4 April, 2017
Proactive vs. Predictive Alerts: When Log Management Doesn’t Really Prevent Downtime
You’re sitting at your desk with a half-eaten sandwich, slouching in your chair and enjoying the frustration-free morning you’ve had because all your dashboards have been looking good.
Suddenly your product manager startles you and tells you customers can’t log in to your app—and they’re upset. But your dashboards still look nominal. So you rush to your log management tool to check for errors and start the fun process of root cause analysis. That’s when you see 5xx messages exploding in front of your eyes and wonder why you didn’t receive your “proactive” alert from your logging suite.
The other half of your sandwich sits out all afternoon while you scramble to get your servers back up. Your CTO is now standing over your shoulder telling you every minute to resolution is costing the company $5,600. (That’s a real figure by the way—check out this research by Gartner from 2014. It’s undoubtedly a larger number by now.)
The Problem with Proactive Alerts
We’ve all experienced this before. You see, there’s a problem with alerting in log management tools today: They’re not really “proactive.” Most tools out there poll your logs in intervals, say 5 to 15 minute increments (depending on how much you’re paying on your plan). And in order to set up the conditions needed to have the software send you alerts, you generally must have already experienced downtime before so you know what to alert on. After that, you get to spend weeks tweaking the alerts so they catch every incident and don’t fill your inbox with unnecessary false positives.
So what happens when your alerts aren’t predictive and real-time, as in scenarios like above? That’s right. Your customers become your alerting system. And that’s when your product manager alerts you before your centralized log management tool does.
When you rely on past downtime issues to create criteria and thresholds to prevent future downtime, you know something’s broken, and it’s not your server. You can’t quickly fix downtime problems when your log management tool’s alerting technology is essentially broken itself.
Predictive Alerts Prevent Downtime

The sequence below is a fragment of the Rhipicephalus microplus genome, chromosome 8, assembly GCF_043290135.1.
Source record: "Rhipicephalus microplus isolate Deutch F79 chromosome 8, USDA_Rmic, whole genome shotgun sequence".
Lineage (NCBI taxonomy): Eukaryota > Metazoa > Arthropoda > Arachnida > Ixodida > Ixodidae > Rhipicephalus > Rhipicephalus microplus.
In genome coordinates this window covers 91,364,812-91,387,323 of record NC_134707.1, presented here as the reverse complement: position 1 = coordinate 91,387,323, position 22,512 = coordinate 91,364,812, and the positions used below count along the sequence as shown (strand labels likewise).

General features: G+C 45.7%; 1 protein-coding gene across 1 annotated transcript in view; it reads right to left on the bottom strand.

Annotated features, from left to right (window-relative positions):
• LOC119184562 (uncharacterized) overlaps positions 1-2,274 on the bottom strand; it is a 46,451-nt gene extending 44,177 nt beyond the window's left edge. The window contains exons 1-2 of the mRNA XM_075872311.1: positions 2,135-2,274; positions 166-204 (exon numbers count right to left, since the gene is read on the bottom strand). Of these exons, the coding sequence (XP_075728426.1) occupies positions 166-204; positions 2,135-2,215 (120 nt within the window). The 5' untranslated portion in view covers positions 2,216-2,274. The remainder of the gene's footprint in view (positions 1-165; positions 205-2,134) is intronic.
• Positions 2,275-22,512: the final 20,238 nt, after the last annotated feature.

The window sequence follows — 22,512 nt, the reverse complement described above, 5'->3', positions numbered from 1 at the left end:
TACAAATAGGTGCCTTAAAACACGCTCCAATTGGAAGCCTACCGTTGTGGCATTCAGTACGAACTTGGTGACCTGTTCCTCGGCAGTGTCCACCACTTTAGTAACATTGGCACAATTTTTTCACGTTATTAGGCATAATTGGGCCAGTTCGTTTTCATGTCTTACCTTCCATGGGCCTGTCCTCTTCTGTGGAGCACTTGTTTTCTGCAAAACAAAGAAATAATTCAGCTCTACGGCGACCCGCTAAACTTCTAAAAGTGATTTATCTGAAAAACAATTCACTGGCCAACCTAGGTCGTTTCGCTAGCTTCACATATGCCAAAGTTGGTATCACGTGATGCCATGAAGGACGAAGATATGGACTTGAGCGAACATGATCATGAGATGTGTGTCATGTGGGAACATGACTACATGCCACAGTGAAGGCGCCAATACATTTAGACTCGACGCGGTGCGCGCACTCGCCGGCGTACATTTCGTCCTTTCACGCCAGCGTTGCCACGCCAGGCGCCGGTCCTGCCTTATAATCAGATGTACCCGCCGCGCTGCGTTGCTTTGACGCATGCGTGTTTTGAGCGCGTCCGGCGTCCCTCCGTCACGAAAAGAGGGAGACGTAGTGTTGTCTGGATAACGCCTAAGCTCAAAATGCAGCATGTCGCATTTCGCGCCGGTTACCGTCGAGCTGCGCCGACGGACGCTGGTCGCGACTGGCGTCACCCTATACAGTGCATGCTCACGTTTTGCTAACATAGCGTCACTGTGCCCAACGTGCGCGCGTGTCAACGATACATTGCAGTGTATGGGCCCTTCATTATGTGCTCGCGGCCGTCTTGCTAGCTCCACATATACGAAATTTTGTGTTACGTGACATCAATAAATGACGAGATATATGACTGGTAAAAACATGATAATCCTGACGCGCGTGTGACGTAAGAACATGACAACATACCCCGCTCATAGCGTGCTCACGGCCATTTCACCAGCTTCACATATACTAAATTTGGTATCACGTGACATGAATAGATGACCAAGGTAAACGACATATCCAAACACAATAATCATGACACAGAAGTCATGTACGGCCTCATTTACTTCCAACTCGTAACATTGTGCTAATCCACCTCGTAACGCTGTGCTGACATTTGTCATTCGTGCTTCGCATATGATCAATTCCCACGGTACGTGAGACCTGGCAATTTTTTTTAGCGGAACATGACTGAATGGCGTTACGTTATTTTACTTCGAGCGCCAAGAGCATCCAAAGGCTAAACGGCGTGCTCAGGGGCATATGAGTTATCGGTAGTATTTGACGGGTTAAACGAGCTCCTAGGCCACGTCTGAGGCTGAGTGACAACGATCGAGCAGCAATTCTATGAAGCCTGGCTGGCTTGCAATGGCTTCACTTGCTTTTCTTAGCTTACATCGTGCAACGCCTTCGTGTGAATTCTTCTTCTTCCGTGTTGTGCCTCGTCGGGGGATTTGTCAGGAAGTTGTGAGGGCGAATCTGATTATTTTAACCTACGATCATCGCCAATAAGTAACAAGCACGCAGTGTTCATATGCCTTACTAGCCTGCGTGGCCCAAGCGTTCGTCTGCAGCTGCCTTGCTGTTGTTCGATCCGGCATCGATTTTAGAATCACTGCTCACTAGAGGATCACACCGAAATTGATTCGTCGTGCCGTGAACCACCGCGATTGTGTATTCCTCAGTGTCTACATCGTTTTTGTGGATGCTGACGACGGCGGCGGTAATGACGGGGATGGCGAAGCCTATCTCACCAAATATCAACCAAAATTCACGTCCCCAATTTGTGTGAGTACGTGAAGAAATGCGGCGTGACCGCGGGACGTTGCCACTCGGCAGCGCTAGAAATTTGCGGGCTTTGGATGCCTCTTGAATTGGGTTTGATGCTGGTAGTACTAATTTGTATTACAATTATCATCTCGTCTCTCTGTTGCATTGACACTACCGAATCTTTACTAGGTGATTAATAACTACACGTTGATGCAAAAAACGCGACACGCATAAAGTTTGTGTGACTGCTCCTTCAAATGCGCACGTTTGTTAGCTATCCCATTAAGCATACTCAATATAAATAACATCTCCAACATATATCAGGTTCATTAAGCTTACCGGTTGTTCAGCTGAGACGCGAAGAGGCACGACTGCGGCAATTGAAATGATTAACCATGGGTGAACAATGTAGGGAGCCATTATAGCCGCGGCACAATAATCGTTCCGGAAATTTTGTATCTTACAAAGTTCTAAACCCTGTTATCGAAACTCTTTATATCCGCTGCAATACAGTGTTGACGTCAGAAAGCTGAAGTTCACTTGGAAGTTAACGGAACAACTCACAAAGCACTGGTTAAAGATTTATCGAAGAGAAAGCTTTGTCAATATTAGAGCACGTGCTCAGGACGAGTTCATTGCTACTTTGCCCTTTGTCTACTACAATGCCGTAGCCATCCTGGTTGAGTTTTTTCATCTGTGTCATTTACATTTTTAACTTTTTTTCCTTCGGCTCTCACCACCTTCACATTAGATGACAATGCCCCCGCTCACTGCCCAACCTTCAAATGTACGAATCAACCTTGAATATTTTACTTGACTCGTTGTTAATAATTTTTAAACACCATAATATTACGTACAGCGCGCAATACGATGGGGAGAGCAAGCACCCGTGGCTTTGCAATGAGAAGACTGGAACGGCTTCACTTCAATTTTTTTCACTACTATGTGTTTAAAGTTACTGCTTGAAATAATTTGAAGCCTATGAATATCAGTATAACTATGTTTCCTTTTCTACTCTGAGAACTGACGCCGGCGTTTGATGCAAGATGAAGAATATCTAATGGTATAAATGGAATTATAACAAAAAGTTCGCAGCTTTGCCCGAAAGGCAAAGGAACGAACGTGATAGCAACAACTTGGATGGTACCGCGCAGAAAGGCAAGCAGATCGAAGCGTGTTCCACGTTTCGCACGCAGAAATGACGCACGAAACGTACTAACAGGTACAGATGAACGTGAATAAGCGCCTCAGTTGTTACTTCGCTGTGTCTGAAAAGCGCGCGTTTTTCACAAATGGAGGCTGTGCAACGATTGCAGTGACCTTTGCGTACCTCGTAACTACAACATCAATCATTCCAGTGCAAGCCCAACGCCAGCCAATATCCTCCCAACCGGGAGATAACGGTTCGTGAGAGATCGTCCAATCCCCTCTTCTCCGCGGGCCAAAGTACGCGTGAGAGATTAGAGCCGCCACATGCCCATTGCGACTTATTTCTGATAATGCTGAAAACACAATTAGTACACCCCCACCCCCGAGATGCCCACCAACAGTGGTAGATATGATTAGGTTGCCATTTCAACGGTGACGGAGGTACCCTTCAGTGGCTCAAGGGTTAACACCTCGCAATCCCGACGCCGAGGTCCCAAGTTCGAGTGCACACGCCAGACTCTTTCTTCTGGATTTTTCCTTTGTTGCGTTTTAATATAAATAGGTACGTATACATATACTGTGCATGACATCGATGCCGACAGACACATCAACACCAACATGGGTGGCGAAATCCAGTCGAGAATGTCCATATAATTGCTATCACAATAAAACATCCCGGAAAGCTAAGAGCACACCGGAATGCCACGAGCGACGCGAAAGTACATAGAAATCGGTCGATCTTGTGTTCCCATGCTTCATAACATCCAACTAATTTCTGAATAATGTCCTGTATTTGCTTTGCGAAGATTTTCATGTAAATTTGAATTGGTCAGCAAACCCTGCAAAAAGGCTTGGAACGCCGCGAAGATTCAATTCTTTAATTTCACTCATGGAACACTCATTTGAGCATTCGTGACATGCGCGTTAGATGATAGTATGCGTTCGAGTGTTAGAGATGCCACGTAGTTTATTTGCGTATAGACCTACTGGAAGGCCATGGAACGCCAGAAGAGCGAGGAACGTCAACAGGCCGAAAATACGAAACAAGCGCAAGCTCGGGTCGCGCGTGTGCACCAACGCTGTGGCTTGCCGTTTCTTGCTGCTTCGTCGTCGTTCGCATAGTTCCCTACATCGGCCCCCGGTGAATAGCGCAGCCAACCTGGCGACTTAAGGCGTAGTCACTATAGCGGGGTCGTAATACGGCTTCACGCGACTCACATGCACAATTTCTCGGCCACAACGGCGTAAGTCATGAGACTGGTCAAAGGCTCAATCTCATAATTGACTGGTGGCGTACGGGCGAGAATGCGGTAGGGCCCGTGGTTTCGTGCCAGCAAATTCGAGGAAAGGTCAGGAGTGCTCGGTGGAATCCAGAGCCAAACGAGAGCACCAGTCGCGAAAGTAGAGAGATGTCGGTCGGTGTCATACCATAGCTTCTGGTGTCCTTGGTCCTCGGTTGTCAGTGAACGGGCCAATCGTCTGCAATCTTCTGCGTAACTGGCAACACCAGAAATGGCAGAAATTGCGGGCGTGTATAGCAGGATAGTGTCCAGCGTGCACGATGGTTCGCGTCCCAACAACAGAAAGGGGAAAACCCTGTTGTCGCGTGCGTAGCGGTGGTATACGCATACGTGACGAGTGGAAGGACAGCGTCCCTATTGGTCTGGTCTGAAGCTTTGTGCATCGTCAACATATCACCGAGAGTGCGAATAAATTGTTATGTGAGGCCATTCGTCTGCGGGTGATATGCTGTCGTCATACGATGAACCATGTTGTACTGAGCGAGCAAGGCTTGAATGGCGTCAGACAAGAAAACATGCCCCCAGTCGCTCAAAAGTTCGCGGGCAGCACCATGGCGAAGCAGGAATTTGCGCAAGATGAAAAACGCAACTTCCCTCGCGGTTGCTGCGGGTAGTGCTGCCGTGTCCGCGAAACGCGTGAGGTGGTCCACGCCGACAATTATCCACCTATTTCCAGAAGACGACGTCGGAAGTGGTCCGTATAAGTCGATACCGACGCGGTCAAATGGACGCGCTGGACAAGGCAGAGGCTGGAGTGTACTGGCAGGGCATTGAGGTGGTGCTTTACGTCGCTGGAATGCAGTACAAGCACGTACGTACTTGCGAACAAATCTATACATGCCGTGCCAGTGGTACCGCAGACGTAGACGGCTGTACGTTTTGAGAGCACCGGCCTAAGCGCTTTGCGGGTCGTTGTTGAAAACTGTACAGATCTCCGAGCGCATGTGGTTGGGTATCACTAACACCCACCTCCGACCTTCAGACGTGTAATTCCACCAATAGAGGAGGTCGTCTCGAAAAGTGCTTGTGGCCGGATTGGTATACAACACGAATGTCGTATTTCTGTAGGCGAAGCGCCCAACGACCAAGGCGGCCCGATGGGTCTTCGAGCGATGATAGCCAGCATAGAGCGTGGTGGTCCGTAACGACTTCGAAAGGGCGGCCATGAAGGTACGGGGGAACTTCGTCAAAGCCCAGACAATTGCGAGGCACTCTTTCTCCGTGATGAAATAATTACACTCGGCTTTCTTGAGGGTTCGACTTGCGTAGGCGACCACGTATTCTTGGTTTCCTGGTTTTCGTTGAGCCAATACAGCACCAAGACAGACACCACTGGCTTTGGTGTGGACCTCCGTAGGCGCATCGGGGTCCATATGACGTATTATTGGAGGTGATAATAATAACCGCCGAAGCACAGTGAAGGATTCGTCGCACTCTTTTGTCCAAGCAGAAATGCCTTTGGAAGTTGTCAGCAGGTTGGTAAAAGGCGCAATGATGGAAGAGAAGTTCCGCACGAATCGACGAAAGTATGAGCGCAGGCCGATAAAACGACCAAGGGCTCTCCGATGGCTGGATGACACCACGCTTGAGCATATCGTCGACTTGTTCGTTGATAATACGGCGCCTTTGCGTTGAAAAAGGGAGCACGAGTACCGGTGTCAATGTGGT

What does predictive alerting look like? Imagine your logging tool parses your logs in real-time as they get generated on your servers. Because the daemon running on your server is a smart agent written in Google’s lightning-quick golang, and it doesn’t poll entries in intervals, alerts get generated in real-time (2 seconds, not 5 minutes). And because the agent, stream processor, and alert detector are all built with enterprise-grade artificial intelligence, your logs get analyzed for predictive trends. This means you and your DevOps team get alerts based on events that lead to server sickness happening now, not 5 minutes ago. What we’ve just described is Lumberjack, Blue Matador’s logging tool from the future—available to the public in May.
We think predictive alerting is essential in centralized log management. Let’s be honest here. Brand it as what you want, but without AI-powered prediction, “proactive” alerts are really just “reactive,” only notifying you of problems when things have already gone awry. Why spend those critical seconds of downtime performing root cause analysis when your logging tool could do it for you? In fact, your tool should be doing it for you. With predictive alerts, it’s possible to be notified of problems 5 minutes before something ever affects customers, giving you more time to prevent problems without the product manager or CTO standing over your shoulder.
And that means your sandwich gets eaten at lunch and you go home on time because customers are happy. The way alerting should be working.
Centralized Log Management with Predictive Alerting
Interested in predictive alerts? Request a beta invite to Lumberjack today. Coming in May 2017.
Looking to reduce downtime?
Install our Smart Agent to try 14 days of free AI-powered centralized log management with Lumberjack or forever-free server monitoring with Watchdog. No credit card required.